By Abby Davidson 

As a self-proclaimed sustainable maximalist I often find myself thinking about the relationship between maximalism and sustainability and I reckon some of you might have too. 

To start I want to consider what maximalism is. A simple search will bring you to this definition: 

maximalism, a reaction against minimalism, is an aesthetic of excess. The philosophy can be summarized as “more is more”, contrasting with the minimalist motto “less is more”.” 

Maximalism exists in virtually an area where aesthetics can be considered. Design, literature, music and in this case fashion.  

On first appearances this definition of maximalism exists in direct contrast to sustainability. Sustainability should be about consuming less and cutting down, and surely maximalism disagrees? 

Estie Joy known on Instagram as @estielivessustainably is conscious that when it comes to thrifting, “there’s an element of overconsumption sometimes and that definitely doesn’t resonate with sustainability.”
I must be honest and say that I have fallen prey to overconsumption in charity shops one too many times. I’ve impulsive bought items that I’ve only worn once to twice because I can’t bear to leave them behind. Thrifting is as much about consciously picking your purchases as about finding cheap and fun clothes. 

photo credit: @estielivessustainably

I have changed my habits more recently, shopping my own wardrobe before I make another purchase and consistently donating or reselling pieces that no longer fit, or I just can’t style so that someone else can make the most of them instead. Estie resonates with this too saying she does “frequently declutter” because “you can’t just accumulate loads and loads of stuff.”  

So how can you be both sustainable and a maximalist. Perhaps it’s best to think about things in terms of maximal quality instead of maximal quantity. I have found that by choosing pieces that I know I can style over and over and will stand the test of time allows me to enjoy my clothes more. Like Estie put it, I “resonate with minimalism and maximalism.” 

My discovery and exploration of maximalism began with becoming more conscious of my styling choices. In March 2021 I started my Instagram fashion account to force myself to think about my everyday styling and record it on my public page to what was then a handful of followers. 

Since then, my awareness of what matters to me when it comes to my style has shifted. I no longer buy new unless it’s essential and I don’t tend to gravitate towards ‘trendy’ items, instead putting together eclectic outfits made up of my old clothes, borrowed items and thrifted finds. 

According to Estie “it’s no coincidence” that many sustainable creators lean towards a maximalist aesthetic as “it lends itself to thrifting.” In her experience “thrifting is a lot more fun it you’re open to lots of different styles.”  

I know that thrifting has allowed me to find pieces that I never thought I would choose to wear and given me the confidence to experiment with pattern, texture and colour. I find myself putting together a range of eclectic outfits in several aesthetics and even challenging myself to style aesthetics that I never thought I could.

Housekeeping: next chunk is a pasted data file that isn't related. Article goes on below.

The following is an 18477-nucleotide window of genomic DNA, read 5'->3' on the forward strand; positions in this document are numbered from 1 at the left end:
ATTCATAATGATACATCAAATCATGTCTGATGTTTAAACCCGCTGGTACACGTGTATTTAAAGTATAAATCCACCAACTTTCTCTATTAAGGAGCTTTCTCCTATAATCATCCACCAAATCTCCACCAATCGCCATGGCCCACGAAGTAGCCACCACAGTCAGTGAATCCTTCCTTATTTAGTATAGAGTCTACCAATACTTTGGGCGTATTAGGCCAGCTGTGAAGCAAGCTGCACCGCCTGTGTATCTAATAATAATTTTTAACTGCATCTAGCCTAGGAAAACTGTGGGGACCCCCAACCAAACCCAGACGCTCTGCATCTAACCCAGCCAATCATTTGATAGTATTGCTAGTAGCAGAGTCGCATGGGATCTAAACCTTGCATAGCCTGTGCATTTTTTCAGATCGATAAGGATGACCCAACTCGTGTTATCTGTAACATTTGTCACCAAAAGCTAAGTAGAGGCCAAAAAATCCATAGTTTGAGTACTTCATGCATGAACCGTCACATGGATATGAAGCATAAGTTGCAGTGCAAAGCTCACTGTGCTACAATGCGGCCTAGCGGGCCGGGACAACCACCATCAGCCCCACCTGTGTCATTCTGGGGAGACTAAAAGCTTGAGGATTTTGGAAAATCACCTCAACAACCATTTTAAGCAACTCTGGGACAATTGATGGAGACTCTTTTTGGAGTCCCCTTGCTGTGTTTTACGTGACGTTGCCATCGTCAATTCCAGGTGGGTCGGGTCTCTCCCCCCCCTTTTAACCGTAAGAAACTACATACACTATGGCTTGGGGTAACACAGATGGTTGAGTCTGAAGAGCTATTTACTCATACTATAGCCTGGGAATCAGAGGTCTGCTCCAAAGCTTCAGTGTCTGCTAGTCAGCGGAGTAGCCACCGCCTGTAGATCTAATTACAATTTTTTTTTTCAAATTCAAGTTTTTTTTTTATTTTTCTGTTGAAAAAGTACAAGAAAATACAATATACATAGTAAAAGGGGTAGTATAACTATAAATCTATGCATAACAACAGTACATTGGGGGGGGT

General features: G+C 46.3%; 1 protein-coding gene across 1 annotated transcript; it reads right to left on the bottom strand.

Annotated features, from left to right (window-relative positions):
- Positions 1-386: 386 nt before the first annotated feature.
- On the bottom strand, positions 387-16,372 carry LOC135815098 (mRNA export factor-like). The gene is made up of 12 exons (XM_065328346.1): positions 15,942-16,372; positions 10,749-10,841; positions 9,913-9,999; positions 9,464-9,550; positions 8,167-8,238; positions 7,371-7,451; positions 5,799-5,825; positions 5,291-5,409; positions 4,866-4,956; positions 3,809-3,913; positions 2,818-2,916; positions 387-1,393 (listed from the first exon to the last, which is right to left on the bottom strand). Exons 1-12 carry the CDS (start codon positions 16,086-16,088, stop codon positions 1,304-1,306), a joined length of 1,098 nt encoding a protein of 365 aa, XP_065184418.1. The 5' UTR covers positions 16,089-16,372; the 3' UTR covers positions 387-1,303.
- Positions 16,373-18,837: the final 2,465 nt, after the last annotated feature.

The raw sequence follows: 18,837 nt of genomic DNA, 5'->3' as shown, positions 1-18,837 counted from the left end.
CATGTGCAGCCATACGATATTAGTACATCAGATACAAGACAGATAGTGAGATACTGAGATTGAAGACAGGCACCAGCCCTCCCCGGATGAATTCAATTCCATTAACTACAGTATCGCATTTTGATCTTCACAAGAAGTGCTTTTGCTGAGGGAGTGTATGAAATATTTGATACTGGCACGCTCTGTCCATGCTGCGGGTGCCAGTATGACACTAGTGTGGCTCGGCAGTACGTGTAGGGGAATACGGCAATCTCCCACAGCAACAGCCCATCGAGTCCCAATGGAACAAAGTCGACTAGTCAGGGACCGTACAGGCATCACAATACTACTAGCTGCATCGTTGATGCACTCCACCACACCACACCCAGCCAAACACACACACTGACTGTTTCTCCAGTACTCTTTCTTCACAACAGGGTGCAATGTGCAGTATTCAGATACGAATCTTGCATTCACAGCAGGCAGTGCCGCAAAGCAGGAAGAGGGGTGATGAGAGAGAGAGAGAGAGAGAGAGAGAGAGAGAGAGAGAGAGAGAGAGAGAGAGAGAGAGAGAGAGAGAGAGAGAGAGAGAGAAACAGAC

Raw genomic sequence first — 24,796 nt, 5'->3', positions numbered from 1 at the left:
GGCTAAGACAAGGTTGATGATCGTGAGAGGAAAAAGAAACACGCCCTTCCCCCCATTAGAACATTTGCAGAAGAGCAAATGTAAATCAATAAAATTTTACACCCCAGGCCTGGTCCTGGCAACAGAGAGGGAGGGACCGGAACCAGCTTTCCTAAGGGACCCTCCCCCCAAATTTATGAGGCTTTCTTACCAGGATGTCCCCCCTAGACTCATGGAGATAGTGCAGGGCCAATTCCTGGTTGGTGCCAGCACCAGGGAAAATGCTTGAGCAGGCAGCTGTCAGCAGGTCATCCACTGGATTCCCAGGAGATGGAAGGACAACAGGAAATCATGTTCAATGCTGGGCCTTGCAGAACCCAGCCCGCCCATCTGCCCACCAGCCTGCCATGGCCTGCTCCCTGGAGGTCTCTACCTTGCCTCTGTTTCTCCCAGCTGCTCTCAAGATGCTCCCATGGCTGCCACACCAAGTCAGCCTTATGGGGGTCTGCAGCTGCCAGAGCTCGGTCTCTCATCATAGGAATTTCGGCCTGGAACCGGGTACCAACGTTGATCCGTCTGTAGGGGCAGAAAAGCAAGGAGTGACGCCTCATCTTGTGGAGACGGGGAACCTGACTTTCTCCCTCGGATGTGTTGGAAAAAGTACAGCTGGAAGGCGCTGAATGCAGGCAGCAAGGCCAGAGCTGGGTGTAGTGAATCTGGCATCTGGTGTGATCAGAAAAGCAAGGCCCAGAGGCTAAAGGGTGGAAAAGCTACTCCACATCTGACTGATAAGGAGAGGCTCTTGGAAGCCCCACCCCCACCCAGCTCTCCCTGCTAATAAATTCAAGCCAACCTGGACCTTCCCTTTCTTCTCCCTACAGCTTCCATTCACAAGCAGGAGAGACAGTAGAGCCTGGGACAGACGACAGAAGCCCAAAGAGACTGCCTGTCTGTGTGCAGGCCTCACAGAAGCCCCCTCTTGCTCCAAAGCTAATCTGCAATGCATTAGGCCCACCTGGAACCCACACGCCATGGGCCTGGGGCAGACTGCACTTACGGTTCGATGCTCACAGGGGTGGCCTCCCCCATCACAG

I’m not they only one whose still has been changed by thrifting. Estie said, “since going fully sustainable with my clothing purchases I think that my wardrobe has become more maximalist and more eclectic” and acknowledged that she’s “more open to trying new styles.”  

There is also a perception among many people and particularly the media that sustainable fashion must be ‘boring’ and neutral. The colourful Izzy Manuel (@izzy_manuel) shared her thoughts: 

“I think there’s a really big stigma that a lot of people think sustainable fashion is really boring…I truly believe that you can make sustainable fashion fit whatever your style is”

 photo credit : @izzy_manuel 

Sustainable brands such as By Megan Crosby, Curse and Ilk and Ernie certainly fit the maximalist genre and are a great option for those who can afford to shop from these business however it has to be recognised that this is not an option for everyone. 

She went on to say, “buying second-hand is a great way to get really out there, maximalist pieces while still being more sustainable”, a statement I couldn’t agree more with. 

It’s clear that thrifting can help you experiment with styles you would previously have backed away from in a new and affordable way and take the aesthetics you love to a whole new level by finding unique pieces.  

Another way that I have found those pieces that I know I can’t afford but want to wear for a special occasion is by using clothing rental apps. A favourite of mine is By Rotation but there are several others like Hurr and Baukjen offering a range of budgets and styles.  

Renting clothes gives you the opportunity to try clothes you would never risk buying and discover more elements that you can incorporate into your everyday style. 

It’s also important to note that maximalism is more than just bright colours – although for many is can be. It’s about making bold choices with pattern clashes, exaggerated silhouettes, unusual accessories and items that are likely to turn a few heads. 

Some of my favourite statement pieces have been charity shop finds so I always pop my head into charity shops as I’m passing by to scan for those pieces that I know I’ll love and treasure.  

Whether I remain a maximalist fashion lover forever or not, the lessons it has taught me on how to build and style a sustainable wardrobe will stay with me wherever my style journey takes me. 

Abby Davidson is a 21-year-old journalist and content creator from Belfast, Northern Ireland. She is currently studying Liberal Arts at Queen’s University Belfast and works freelance for a press company. You can follow her on instagram, here.